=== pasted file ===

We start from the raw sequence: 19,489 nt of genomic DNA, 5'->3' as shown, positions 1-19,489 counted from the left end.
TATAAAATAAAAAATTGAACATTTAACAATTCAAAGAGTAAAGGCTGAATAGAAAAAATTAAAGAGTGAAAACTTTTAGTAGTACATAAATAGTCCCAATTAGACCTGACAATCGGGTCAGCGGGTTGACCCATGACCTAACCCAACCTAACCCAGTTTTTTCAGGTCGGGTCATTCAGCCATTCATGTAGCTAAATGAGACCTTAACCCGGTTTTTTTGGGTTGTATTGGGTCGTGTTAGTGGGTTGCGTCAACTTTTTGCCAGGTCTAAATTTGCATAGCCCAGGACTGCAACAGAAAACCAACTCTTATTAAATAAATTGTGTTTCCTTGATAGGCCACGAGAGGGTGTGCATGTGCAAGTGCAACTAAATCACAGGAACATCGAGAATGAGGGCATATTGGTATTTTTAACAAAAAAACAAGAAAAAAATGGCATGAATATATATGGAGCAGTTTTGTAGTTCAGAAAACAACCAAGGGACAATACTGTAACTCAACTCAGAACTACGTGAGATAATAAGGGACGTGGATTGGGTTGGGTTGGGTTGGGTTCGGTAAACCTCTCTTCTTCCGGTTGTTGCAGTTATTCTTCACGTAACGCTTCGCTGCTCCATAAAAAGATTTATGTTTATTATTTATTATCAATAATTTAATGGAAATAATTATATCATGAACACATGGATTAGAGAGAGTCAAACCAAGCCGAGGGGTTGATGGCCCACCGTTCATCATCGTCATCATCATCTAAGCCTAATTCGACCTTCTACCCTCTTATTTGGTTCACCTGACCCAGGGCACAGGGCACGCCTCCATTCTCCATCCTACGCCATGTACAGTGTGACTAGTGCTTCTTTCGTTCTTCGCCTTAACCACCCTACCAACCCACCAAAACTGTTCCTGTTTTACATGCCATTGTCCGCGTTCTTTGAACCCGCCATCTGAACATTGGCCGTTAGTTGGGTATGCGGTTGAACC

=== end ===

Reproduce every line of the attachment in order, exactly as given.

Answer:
We start from the raw sequence: 19,489 nt of genomic DNA, 5'->3' as shown, positions 1-19,489 counted from the left end.
TATAAAATAAAAAATTGAACATTTAACAATTCAAAGAGTAAAGGCTGAATAGAAAAAATTAAAGAGTGAAAACTTTTAGTAGTACATAAATAGTCCCAATTAGACCTGACAATCGGGTCAGCGGGTTGACCCATGACCTAACCCAACCTAACCCAGTTTTTTCAGGTCGGGTCATTCAGCCATTCATGTAGCTAAATGAGACCTTAACCCGGTTTTTTTGGGTTGTATTGGGTCGTGTTAGTGGGTTGCGTCAACTTTTTGCCAGGTCTAAATTTGCATAGCCCAGGACTGCAACAGAAAACCAACTCTTATTAAATAAATTGTGTTTCCTTGATAGGCCACGAGAGGGTGTGCATGTGCAAGTGCAACTAAATCACAGGAACATCGAGAATGAGGGCATATTGGTATTTTTAACAAAAAAACAAGAAAAAAATGGCATGAATATATATGGAGCAGTTTTGTAGTTCAGAAAACAACCAAGGGACAATACTGTAACTCAACTCAGAACTACGTGAGATAATAAGGGACGTGGATTGGGTTGGGTTGGGTTGGGTTCGGTAAACCTCTCTTCTTCCGGTTGTTGCAGTTATTCTTCACGTAACGCTTCGCTGCTCCATAAAAAGATTTATGTTTATTATTTATTATCAATAATTTAATGGAAATAATTATATCATGAACACATGGATTAGAGAGAGTCAAACCAAGCCGAGGGGTTGATGGCCCACCGTTCATCATCGTCATCATCATCTAAGCCTAATTCGACCTTCTACCCTCTTATTTGGTTCACCTGACCCAGGGCACAGGGCACGCCTCCATTCTCCATCCTACGCCATGTACAGTGTGACTAGTGCTTCTTTCGTTCTTCGCCTTAACCACCCTACCAACCCACCAAAACTGTTCCTGTTTTACATGCCATTGTCCGCGTTCTTTGAACCCGCCATCTGAACATTGGCCGTTAGTTGGGTATGCGGTTGAACC